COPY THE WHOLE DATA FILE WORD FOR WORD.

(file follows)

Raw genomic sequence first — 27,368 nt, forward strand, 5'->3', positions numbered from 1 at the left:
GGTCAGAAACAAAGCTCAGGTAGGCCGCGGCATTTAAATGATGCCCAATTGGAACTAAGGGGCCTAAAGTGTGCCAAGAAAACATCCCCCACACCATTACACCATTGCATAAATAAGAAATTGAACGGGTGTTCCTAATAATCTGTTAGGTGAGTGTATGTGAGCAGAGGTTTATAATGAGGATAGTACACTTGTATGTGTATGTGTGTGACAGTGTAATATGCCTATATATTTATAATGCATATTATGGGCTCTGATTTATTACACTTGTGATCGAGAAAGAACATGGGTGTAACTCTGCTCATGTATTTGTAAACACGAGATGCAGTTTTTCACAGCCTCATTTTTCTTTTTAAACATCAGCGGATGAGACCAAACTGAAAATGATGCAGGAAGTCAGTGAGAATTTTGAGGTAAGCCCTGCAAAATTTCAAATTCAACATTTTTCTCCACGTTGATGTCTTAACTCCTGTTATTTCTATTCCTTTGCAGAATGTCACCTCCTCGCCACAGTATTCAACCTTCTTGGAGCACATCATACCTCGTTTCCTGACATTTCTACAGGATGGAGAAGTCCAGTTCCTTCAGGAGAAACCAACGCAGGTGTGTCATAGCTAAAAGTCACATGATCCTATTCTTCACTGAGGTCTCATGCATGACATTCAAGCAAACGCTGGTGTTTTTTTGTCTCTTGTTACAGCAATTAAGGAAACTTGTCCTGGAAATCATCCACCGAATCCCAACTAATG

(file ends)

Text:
Raw genomic sequence first — 27,368 nt, forward strand, 5'->3', positions numbered from 1 at the left:
GGTCAGAAACAAAGCTCAGGTAGGCCGCGGCATTTAAATGATGCCCAATTGGAACTAAGGGGCCTAAAGTGTGCCAAGAAAACATCCCCCACACCATTACACCATTGCATAAATAAGAAATTGAACGGGTGTTCCTAATAATCTGTTAGGTGAGTGTATGTGAGCAGAGGTTTATAATGAGGATAGTACACTTGTATGTGTATGTGTGTGACAGTGTAATATGCCTATATATTTATAATGCATATTATGGGCTCTGATTTATTACACTTGTGATCGAGAAAGAACATGGGTGTAACTCTGCTCATGTATTTGTAAACACGAGATGCAGTTTTTCACAGCCTCATTTTTCTTTTTAAACATCAGCGGATGAGACCAAACTGAAAATGATGCAGGAAGTCAGTGAGAATTTTGAGGTAAGCCCTGCAAAATTTCAAATTCAACATTTTTCTCCACGTTGATGTCTTAACTCCTGTTATTTCTATTCCTTTGCAGAATGTCACCTCCTCGCCACAGTATTCAACCTTCTTGGAGCACATCATACCTCGTTTCCTGACATTTCTACAGGATGGAGAAGTCCAGTTCCTTCAGGAGAAACCAACGCAGGTGTGTCATAGCTAAAAGTCACATGATCCTATTCTTCACTGAGGTCTCATGCATGACATTCAAGCAAACGCTGGTGTTTTTTTGTCTCTTGTTACAGCAATTAAGGAAACTTGTCCTGGAAATCATCCACCGAATCCCAACTAATG